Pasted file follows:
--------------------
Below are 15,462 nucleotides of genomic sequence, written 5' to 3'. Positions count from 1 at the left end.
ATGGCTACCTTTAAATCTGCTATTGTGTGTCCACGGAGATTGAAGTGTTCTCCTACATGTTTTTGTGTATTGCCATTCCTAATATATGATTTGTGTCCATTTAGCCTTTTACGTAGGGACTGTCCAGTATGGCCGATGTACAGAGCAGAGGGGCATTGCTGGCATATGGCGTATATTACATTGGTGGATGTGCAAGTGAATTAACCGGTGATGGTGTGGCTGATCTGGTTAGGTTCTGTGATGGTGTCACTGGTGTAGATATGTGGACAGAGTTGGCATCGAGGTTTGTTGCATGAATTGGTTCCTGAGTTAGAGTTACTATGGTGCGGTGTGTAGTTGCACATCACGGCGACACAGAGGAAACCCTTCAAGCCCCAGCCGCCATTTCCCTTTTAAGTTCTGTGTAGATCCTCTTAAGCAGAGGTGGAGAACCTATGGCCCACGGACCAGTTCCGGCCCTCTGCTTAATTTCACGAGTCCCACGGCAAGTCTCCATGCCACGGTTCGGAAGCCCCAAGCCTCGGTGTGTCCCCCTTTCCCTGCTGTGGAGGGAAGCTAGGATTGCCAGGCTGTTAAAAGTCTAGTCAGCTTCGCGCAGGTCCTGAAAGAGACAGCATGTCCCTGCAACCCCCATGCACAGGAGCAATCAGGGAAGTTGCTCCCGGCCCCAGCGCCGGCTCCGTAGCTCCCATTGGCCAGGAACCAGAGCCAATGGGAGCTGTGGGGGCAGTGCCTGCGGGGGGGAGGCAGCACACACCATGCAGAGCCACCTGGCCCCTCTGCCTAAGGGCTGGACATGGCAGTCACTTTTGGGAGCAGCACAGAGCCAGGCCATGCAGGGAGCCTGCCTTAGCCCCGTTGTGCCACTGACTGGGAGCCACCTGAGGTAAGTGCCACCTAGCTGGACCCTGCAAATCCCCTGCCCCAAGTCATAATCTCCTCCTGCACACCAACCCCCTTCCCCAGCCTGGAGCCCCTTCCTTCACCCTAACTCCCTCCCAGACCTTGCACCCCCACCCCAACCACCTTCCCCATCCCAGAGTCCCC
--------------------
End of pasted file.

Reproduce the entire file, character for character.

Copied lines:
Below are 15,462 nucleotides of genomic sequence, written 5' to 3'. Positions count from 1 at the left end.
ATGGCTACCTTTAAATCTGCTATTGTGTGTCCACGGAGATTGAAGTGTTCTCCTACATGTTTTTGTGTATTGCCATTCCTAATATATGATTTGTGTCCATTTAGCCTTTTACGTAGGGACTGTCCAGTATGGCCGATGTACAGAGCAGAGGGGCATTGCTGGCATATGGCGTATATTACATTGGTGGATGTGCAAGTGAATTAACCGGTGATGGTGTGGCTGATCTGGTTAGGTTCTGTGATGGTGTCACTGGTGTAGATATGTGGACAGAGTTGGCATCGAGGTTTGTTGCATGAATTGGTTCCTGAGTTAGAGTTACTATGGTGCGGTGTGTAGTTGCACATCACGGCGACACAGAGGAAACCCTTCAAGCCCCAGCCGCCATTTCCCTTTTAAGTTCTGTGTAGATCCTCTTAAGCAGAGGTGGAGAACCTATGGCCCACGGACCAGTTCCGGCCCTCTGCTTAATTTCACGAGTCCCACGGCAAGTCTCCATGCCACGGTTCGGAAGCCCCAAGCCTCGGTGTGTCCCCCTTTCCCTGCTGTGGAGGGAAGCTAGGATTGCCAGGCTGTTAAAAGTCTAGTCAGCTTCGCGCAGGTCCTGAAAGAGACAGCATGTCCCTGCAACCCCCATGCACAGGAGCAATCAGGGAAGTTGCTCCCGGCCCCAGCGCCGGCTCCGTAGCTCCCATTGGCCAGGAACCAGAGCCAATGGGAGCTGTGGGGGCAGTGCCTGCGGGGGGGAGGCAGCACACACCATGCAGAGCCACCTGGCCCCTCTGCCTAAGGGCTGGACATGGCAGTCACTTTTGGGAGCAGCACAGAGCCAGGCCATGCAGGGAGCCTGCCTTAGCCCCGTTGTGCCACTGACTGGGAGCCACCTGAGGTAAGTGCCACCTAGCTGGACCCTGCAAATCCCCTGCCCCAAGTCATAATCTCCTCCTGCACACCAACCCCCTTCCCCAGCCTGGAGCCCCTTCCTTCACCCTAACTCCCTCCCAGACCTTGCACCCCCACCCCAACCACCTTCCCCATCCCAGAGTCCCC